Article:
The video goes in to more detail, but when I curled each side with a different tool and immediately set the curls with setting clips, the Dyson curls lasted longer. I still liked the curling results with the Shark curlers, I thought they looked really, really pretty. They just didn’t have as much longevity as the Dyson curls.
Both the Dyson and Shark round brushes are made from metal. As the metal heats up, this causes heat damage to the hair. I try to use these attachments as little as possible or only on the “cool” setting, to avoid stripping my hair of moisture.
Shark’s brush width is larger than Dyson’s, it reminds me of Revlon’s and Hot Tool’s One Step Stylers. For longer hair, this might be nice, shorter hair will do better with the Dyson round brush. The Shark round brush felt more like a mid-quality attachment (Revlon/Hot Tools) vs a high end one.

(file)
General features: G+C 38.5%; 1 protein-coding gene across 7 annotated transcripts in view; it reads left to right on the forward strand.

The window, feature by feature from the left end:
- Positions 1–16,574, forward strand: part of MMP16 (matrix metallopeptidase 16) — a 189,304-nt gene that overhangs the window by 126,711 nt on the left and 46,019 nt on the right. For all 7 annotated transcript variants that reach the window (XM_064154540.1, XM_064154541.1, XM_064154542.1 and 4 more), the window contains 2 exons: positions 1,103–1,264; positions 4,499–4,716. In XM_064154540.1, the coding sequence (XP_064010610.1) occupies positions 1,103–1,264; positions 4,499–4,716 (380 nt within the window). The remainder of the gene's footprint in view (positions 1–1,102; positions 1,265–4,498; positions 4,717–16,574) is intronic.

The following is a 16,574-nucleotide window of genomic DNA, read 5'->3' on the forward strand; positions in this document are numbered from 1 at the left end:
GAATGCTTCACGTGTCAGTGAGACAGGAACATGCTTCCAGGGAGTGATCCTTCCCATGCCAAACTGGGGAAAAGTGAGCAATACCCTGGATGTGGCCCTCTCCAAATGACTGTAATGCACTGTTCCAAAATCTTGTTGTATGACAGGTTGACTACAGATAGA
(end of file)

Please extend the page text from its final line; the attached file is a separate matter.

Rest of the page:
The Dyson round brush attachment is a smaller width and gives slightly more curve and wave vs Shark’s wider oval barrel. I feel like you can see the slight wave in the Dyson side.
Shark’s smoothing brush feels like it got my hair more smooth than Dyson’s. I was happy about that!
However, the Shark smoothing brush base is metal, just like the round brush. I could feel that my hair was dry that day after using this attachment. The top plastic piece of the Shark Smoothing Attachment broke off after the first use, which I was surprised by. This attachment felt more like a mid-quality attachment vs worthy of a high-end price tag.